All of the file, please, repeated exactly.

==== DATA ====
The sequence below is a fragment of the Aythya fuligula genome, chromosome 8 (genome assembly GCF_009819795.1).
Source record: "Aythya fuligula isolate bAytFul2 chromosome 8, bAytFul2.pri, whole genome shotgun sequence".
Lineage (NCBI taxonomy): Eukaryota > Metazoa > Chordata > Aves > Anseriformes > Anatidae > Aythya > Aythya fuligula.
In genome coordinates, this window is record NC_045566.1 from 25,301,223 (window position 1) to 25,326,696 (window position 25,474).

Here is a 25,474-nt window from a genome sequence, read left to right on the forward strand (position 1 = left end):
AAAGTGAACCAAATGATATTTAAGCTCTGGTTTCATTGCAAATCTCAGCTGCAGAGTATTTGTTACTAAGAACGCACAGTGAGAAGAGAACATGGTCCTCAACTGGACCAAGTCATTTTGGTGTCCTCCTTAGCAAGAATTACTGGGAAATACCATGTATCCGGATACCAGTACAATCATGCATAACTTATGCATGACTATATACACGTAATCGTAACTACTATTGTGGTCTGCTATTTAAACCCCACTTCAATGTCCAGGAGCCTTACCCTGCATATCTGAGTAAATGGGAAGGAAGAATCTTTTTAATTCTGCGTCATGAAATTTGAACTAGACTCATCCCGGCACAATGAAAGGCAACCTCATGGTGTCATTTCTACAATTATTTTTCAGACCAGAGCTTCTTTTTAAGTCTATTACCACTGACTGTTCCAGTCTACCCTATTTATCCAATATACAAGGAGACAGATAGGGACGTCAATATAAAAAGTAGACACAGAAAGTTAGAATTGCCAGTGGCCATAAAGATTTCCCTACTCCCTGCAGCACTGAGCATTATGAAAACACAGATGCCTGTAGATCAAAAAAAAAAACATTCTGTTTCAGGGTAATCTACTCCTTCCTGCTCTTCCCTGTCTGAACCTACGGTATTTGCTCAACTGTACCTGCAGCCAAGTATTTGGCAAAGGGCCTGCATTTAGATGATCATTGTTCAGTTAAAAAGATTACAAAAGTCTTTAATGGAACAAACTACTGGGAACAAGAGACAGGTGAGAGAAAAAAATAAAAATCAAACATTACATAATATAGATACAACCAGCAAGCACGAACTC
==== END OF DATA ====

The sequence below is a fragment of the Aythya fuligula genome, chromosome 8 (genome assembly GCF_009819795.1).
Source record: "Aythya fuligula isolate bAytFul2 chromosome 8, bAytFul2.pri, whole genome shotgun sequence".
Lineage (NCBI taxonomy): Eukaryota > Metazoa > Chordata > Aves > Anseriformes > Anatidae > Aythya > Aythya fuligula.
In genome coordinates, this window is record NC_045566.1 from 25,301,223 (window position 1) to 25,326,696 (window position 25,474).

Here is a 25,474-nt window from a genome sequence, read left to right on the forward strand (position 1 = left end):
AAAGTGAACCAAATGATATTTAAGCTCTGGTTTCATTGCAAATCTCAGCTGCAGAGTATTTGTTACTAAGAACGCACAGTGAGAAGAGAACATGGTCCTCAACTGGACCAAGTCATTTTGGTGTCCTCCTTAGCAAGAATTACTGGGAAATACCATGTATCCGGATACCAGTACAATCATGCATAACTTATGCATGACTATATACACGTAATCGTAACTACTATTGTGGTCTGCTATTTAAACCCCACTTCAATGTCCAGGAGCCTTACCCTGCATATCTGAGTAAATGGGAAGGAAGAATCTTTTTAATTCTGCGTCATGAAATTTGAACTAGACTCATCCCGGCACAATGAAAGGCAACCTCATGGTGTCATTTCTACAATTATTTTTCAGACCAGAGCTTCTTTTTAAGTCTATTACCACTGACTGTTCCAGTCTACCCTATTTATCCAATATACAAGGAGACAGATAGGGACGTCAATATAAAAAGTAGACACAGAAAGTTAGAATTGCCAGTGGCCATAAAGATTTCCCTACTCCCTGCAGCACTGAGCATTATGAAAACACAGATGCCTGTAGATCAAAAAAAAAAACATTCTGTTTCAGGGTAATCTACTCCTTCCTGCTCTTCCCTGTCTGAACCTACGGTATTTGCTCAACTGTACCTGCAGCCAAGTATTTGGCAAAGGGCCTGCATTTAGATGATCATTGTTCAGTTAAAAAGATTACAAAAGTCTTTAATGGAACAAACTACTGGGAACAAGAGACAGGTGAGAGAAAAAAATAAAAATCAAACATTACATAATATAGATACAACCAGCAAGCACGAACTC